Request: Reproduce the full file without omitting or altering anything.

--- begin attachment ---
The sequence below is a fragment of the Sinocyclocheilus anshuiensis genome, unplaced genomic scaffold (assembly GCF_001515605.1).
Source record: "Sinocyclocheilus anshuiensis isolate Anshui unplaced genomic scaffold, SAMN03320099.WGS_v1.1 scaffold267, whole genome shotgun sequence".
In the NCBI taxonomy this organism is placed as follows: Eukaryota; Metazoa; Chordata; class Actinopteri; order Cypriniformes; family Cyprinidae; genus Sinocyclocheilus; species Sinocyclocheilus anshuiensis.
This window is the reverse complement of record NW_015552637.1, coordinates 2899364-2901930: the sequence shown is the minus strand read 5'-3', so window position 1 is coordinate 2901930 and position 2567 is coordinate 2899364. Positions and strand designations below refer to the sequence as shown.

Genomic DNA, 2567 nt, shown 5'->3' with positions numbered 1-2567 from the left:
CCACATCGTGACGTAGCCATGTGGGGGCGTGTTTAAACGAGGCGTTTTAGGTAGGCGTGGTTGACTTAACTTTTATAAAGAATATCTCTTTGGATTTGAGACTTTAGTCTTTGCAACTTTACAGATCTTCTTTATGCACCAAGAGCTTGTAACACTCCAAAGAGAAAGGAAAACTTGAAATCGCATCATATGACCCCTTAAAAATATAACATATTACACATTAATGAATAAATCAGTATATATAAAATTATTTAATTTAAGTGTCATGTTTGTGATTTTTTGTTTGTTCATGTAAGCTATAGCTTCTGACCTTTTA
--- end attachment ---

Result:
The sequence below is a fragment of the Sinocyclocheilus anshuiensis genome, unplaced genomic scaffold (assembly GCF_001515605.1).
Source record: "Sinocyclocheilus anshuiensis isolate Anshui unplaced genomic scaffold, SAMN03320099.WGS_v1.1 scaffold267, whole genome shotgun sequence".
In the NCBI taxonomy this organism is placed as follows: Eukaryota; Metazoa; Chordata; class Actinopteri; order Cypriniformes; family Cyprinidae; genus Sinocyclocheilus; species Sinocyclocheilus anshuiensis.
This window is the reverse complement of record NW_015552637.1, coordinates 2899364-2901930: the sequence shown is the minus strand read 5'-3', so window position 1 is coordinate 2901930 and position 2567 is coordinate 2899364. Positions and strand designations below refer to the sequence as shown.

Genomic DNA, 2567 nt, shown 5'->3' with positions numbered 1-2567 from the left:
CCACATCGTGACGTAGCCATGTGGGGGCGTGTTTAAACGAGGCGTTTTAGGTAGGCGTGGTTGACTTAACTTTTATAAAGAATATCTCTTTGGATTTGAGACTTTAGTCTTTGCAACTTTACAGATCTTCTTTATGCACCAAGAGCTTGTAACACTCCAAAGAGAAAGGAAAACTTGAAATCGCATCATATGACCCCTTAAAAATATAACATATTACACATTAATGAATAAATCAGTATATATAAAATTATTTAATTTAAGTGTCATGTTTGTGATTTTTTGTTTGTTCATGTAAGCTATAGCTTCTGACCTTTTA